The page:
Apple has announced plans to bring gaming to the iPhone, allowing developers to use the relevant SDK and APIs for free.
Reviewing Super Monkey Ball Adventure is a bit like buying the director's cut of a favourite film and realising that the director has nothing useful to add. At times - and I realise that I'm not so much throwing stones in my glasshouse here as putting a gravel driveway through a spin cycle and then kicking the door open - you really do appreciate it when something's enjoyed a good edit.
Monkey Ball's never really been about telling a story - but shoehorned into the traditional narrative structure of a platform game there's no escaping it, and here there's so much redundant waffling, and it's so far beyond saccharine that our teeth rot whenever we pick up the pad. The main thrust of it is that we're on a mission to criss-cross five monkey kingdoms delivering joy - not something with which the rest of the game's destined to be particularly synonymous.
Another thing about directors' cuts, of course, is that you already know precisely what's going to happen. SEGA would like to have us think that a platform game based on Super Monkey Ball is something new and exciting, but it's hard to imagine how it could be any less so - and equally hard to explain the set-up of running around five worlds, each populated with collectible bananas (some, gosh, hidden in crates), and an array of tasks at best loosely related to the old-days fetch-quest, without lapsing into sombre tones. Or SMBA tones, I suppose.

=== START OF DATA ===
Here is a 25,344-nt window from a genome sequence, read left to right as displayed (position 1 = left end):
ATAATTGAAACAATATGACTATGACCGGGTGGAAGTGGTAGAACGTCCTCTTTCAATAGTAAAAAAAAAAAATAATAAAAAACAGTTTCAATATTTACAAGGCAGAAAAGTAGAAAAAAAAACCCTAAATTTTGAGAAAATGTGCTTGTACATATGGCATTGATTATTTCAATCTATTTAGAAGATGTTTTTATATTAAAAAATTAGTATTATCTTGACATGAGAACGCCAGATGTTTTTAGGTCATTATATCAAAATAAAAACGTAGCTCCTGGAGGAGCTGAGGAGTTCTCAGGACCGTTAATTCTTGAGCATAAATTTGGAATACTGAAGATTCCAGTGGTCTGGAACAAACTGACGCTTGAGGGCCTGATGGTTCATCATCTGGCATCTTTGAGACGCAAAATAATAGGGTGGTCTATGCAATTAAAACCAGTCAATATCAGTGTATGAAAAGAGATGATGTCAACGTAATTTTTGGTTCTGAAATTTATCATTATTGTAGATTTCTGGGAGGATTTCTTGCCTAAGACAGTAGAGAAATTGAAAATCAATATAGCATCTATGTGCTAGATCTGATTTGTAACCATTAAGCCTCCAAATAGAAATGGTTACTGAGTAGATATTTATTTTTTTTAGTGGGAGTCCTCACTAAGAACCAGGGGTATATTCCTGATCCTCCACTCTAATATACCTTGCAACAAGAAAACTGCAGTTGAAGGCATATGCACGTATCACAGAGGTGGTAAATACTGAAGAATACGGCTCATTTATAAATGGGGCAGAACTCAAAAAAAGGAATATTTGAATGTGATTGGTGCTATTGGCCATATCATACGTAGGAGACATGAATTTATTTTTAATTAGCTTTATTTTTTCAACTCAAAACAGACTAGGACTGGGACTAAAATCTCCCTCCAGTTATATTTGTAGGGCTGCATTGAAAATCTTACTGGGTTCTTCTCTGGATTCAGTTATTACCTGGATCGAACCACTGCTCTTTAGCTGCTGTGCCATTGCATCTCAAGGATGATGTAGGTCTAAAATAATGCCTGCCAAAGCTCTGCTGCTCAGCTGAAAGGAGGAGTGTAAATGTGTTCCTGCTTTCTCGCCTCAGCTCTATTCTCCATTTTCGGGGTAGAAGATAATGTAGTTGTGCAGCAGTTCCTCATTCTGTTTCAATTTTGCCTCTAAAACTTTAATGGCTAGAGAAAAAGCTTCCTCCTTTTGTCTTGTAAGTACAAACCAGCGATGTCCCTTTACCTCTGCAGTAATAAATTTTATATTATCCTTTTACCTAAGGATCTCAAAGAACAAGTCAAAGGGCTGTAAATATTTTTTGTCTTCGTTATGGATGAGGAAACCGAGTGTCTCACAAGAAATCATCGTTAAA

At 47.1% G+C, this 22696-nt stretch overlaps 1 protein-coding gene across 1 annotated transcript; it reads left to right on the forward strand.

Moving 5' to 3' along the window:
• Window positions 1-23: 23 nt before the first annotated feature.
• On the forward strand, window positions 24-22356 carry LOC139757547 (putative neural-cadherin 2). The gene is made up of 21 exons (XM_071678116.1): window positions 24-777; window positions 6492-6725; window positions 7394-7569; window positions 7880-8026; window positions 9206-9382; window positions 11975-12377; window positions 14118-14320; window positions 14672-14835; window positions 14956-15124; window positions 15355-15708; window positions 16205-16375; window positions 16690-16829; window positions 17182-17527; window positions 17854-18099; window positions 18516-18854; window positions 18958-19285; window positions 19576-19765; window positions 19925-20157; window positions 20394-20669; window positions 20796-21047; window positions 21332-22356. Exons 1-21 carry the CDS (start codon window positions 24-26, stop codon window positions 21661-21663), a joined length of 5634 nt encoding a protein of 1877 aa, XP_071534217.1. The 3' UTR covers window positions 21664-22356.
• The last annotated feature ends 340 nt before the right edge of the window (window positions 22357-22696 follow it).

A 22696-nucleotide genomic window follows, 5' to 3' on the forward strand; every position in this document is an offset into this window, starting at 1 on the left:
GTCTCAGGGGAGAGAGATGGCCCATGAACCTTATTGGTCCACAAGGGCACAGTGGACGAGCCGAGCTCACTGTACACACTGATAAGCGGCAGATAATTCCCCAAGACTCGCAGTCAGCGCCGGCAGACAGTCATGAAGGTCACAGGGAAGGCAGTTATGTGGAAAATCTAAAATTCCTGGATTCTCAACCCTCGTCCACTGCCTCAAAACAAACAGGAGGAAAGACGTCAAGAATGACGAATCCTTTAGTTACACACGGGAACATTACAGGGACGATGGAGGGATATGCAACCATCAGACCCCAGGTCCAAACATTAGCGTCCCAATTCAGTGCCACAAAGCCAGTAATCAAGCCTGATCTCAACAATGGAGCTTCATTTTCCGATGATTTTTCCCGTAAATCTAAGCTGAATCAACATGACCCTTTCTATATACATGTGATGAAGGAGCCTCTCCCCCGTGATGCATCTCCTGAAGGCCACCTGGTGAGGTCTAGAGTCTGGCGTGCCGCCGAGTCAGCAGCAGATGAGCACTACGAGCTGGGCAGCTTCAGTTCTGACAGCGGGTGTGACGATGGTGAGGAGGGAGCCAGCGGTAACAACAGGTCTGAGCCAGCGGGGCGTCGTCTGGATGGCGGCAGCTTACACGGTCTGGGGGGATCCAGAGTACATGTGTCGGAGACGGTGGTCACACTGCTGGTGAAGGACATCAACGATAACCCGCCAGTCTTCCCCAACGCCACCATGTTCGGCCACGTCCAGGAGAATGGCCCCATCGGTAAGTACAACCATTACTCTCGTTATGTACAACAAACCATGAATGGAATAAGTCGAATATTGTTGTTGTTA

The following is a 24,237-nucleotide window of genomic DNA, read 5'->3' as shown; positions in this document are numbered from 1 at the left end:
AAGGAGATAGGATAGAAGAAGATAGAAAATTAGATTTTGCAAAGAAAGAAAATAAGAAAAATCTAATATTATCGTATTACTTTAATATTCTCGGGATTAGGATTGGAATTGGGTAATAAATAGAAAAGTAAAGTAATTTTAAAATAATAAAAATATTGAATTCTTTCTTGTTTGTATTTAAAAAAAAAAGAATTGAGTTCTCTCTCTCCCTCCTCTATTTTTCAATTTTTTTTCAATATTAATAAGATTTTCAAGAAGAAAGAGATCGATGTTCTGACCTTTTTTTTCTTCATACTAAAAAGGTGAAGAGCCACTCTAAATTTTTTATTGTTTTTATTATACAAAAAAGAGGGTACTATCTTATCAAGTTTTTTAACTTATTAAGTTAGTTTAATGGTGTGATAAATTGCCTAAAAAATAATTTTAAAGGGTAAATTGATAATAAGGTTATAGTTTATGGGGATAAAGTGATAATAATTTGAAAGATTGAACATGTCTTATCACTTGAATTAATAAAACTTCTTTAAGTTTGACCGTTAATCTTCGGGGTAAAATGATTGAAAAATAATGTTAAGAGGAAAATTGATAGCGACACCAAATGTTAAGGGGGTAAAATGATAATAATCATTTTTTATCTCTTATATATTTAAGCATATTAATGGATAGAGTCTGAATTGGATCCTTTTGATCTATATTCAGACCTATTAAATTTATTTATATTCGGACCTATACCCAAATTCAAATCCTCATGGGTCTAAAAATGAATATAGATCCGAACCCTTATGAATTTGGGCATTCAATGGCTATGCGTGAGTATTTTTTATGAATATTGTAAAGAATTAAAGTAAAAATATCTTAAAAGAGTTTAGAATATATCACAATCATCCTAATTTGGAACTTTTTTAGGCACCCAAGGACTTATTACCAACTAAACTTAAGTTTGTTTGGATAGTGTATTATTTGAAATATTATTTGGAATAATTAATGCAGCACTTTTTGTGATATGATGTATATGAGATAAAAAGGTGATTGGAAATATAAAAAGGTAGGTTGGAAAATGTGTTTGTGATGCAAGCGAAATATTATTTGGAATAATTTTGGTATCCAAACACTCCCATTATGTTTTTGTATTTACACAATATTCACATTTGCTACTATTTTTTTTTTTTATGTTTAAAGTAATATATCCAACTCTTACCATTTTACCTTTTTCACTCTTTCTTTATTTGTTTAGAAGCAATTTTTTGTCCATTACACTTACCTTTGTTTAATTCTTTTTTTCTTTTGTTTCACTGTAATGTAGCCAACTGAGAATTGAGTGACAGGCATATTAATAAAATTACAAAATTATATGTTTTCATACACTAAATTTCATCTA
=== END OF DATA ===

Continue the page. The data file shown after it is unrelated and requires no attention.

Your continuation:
A new study has revealed that surgeons could perform better if they enjoy a quick gaming session before entering the operating theatre.
Had, a few months ago, we all enjoyed the benefit of foresight, time machines or some other manner of time-bending machinery (perhaps some sort of Casio wristwatch that can go underwater and form a handheld singularity), we might well have compared the news of Traveller's Tales handling Super Monkey Ball Adventure to the appointment of Steve McClaren as England manager: a solid choice, but hardly exciting. Lego Star Wars is their version of Middlesbrough's UEFA Cup quarter-final, really - you never expected it to be so exciting, but it didn't erase the memory of all the other dull things they'd been responsible for.